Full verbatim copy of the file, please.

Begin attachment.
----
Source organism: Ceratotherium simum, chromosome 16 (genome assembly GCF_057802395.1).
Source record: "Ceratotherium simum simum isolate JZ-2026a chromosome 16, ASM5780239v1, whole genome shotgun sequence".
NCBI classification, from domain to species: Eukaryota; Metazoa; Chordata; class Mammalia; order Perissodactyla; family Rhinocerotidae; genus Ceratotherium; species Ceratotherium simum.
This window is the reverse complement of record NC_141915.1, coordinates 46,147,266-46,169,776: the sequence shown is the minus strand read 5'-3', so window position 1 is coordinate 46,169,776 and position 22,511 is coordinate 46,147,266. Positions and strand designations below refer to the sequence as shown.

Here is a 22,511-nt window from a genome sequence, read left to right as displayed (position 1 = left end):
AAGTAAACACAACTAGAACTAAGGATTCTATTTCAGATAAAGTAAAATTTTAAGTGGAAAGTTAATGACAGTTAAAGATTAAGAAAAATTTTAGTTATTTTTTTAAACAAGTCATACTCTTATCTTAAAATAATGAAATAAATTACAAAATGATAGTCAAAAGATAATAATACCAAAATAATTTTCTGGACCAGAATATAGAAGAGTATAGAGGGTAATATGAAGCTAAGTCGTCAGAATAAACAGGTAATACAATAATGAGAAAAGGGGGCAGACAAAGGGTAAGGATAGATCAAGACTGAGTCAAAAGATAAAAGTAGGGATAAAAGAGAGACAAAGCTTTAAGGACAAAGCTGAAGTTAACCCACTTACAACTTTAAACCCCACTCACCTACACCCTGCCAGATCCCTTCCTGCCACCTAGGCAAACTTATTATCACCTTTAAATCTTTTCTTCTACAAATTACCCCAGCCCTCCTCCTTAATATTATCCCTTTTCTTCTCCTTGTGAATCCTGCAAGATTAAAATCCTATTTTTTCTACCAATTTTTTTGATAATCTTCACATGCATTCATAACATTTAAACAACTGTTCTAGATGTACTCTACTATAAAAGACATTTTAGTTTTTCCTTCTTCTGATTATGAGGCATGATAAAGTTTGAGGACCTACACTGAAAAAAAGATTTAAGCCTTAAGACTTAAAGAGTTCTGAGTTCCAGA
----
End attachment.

Source organism: Ceratotherium simum, chromosome 16 (genome assembly GCF_057802395.1).
Source record: "Ceratotherium simum simum isolate JZ-2026a chromosome 16, ASM5780239v1, whole genome shotgun sequence".
NCBI classification, from domain to species: Eukaryota; Metazoa; Chordata; class Mammalia; order Perissodactyla; family Rhinocerotidae; genus Ceratotherium; species Ceratotherium simum.
This window is the reverse complement of record NC_141915.1, coordinates 46,147,266-46,169,776: the sequence shown is the minus strand read 5'-3', so window position 1 is coordinate 46,169,776 and position 22,511 is coordinate 46,147,266. Positions and strand designations below refer to the sequence as shown.

Here is a 22,511-nt window from a genome sequence, read left to right as displayed (position 1 = left end):
AAGTAAACACAACTAGAACTAAGGATTCTATTTCAGATAAAGTAAAATTTTAAGTGGAAAGTTAATGACAGTTAAAGATTAAGAAAAATTTTAGTTATTTTTTTAAACAAGTCATACTCTTATCTTAAAATAATGAAATAAATTACAAAATGATAGTCAAAAGATAATAATACCAAAATAATTTTCTGGACCAGAATATAGAAGAGTATAGAGGGTAATATGAAGCTAAGTCGTCAGAATAAACAGGTAATACAATAATGAGAAAAGGGGGCAGACAAAGGGTAAGGATAGATCAAGACTGAGTCAAAAGATAAAAGTAGGGATAAAAGAGAGACAAAGCTTTAAGGACAAAGCTGAAGTTAACCCACTTACAACTTTAAACCCCACTCACCTACACCCTGCCAGATCCCTTCCTGCCACCTAGGCAAACTTATTATCACCTTTAAATCTTTTCTTCTACAAATTACCCCAGCCCTCCTCCTTAATATTATCCCTTTTCTTCTCCTTGTGAATCCTGCAAGATTAAAATCCTATTTTTTCTACCAATTTTTTTGATAATCTTCACATGCATTCATAACATTTAAACAACTGTTCTAGATGTACTCTACTATAAAAGACATTTTAGTTTTTCCTTCTTCTGATTATGAGGCATGATAAAGTTTGAGGACCTACACTGAAAAAAAGATTTAAGCCTTAAGACTTAAAGAGTTCTGAGTTCCAGA